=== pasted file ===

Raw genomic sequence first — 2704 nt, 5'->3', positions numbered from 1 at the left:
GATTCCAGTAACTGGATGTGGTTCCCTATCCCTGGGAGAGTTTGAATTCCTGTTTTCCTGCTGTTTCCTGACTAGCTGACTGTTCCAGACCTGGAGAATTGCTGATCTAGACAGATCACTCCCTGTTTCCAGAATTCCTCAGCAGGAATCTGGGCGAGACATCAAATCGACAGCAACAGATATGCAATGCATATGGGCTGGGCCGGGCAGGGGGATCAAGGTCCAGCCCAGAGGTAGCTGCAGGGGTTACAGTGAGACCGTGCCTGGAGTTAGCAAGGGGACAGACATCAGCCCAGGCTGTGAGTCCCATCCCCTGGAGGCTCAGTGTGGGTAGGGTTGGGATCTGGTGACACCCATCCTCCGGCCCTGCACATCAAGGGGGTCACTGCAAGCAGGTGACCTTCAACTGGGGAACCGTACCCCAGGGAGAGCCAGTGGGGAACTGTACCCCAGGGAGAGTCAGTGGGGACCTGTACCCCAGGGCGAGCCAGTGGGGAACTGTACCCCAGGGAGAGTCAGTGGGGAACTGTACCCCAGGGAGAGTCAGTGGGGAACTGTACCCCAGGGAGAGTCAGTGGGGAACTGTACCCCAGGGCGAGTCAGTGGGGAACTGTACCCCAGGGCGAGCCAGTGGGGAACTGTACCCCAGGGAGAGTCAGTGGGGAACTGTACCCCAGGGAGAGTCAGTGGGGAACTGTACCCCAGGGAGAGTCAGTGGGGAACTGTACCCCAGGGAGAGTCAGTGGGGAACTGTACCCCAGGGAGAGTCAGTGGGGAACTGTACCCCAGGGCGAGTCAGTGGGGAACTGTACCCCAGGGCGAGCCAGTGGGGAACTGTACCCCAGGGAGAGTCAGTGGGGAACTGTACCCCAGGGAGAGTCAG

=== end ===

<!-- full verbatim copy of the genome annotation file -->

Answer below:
Raw genomic sequence first — 2704 nt, 5'->3', positions numbered from 1 at the left:
GATTCCAGTAACTGGATGTGGTTCCCTATCCCTGGGAGAGTTTGAATTCCTGTTTTCCTGCTGTTTCCTGACTAGCTGACTGTTCCAGACCTGGAGAATTGCTGATCTAGACAGATCACTCCCTGTTTCCAGAATTCCTCAGCAGGAATCTGGGCGAGACATCAAATCGACAGCAACAGATATGCAATGCATATGGGCTGGGCCGGGCAGGGGGATCAAGGTCCAGCCCAGAGGTAGCTGCAGGGGTTACAGTGAGACCGTGCCTGGAGTTAGCAAGGGGACAGACATCAGCCCAGGCTGTGAGTCCCATCCCCTGGAGGCTCAGTGTGGGTAGGGTTGGGATCTGGTGACACCCATCCTCCGGCCCTGCACATCAAGGGGGTCACTGCAAGCAGGTGACCTTCAACTGGGGAACCGTACCCCAGGGAGAGCCAGTGGGGAACTGTACCCCAGGGAGAGTCAGTGGGGACCTGTACCCCAGGGCGAGCCAGTGGGGAACTGTACCCCAGGGAGAGTCAGTGGGGAACTGTACCCCAGGGAGAGTCAGTGGGGAACTGTACCCCAGGGAGAGTCAGTGGGGAACTGTACCCCAGGGCGAGTCAGTGGGGAACTGTACCCCAGGGCGAGCCAGTGGGGAACTGTACCCCAGGGAGAGTCAGTGGGGAACTGTACCCCAGGGAGAGTCAGTGGGGAACTGTACCCCAGGGAGAGTCAGTGGGGAACTGTACCCCAGGGAGAGTCAGTGGGGAACTGTACCCCAGGGAGAGTCAGTGGGGAACTGTACCCCAGGGCGAGTCAGTGGGGAACTGTACCCCAGGGCGAGCCAGTGGGGAACTGTACCCCAGGGAGAGTCAGTGGGGAACTGTACCCCAGGGAGAGTCAG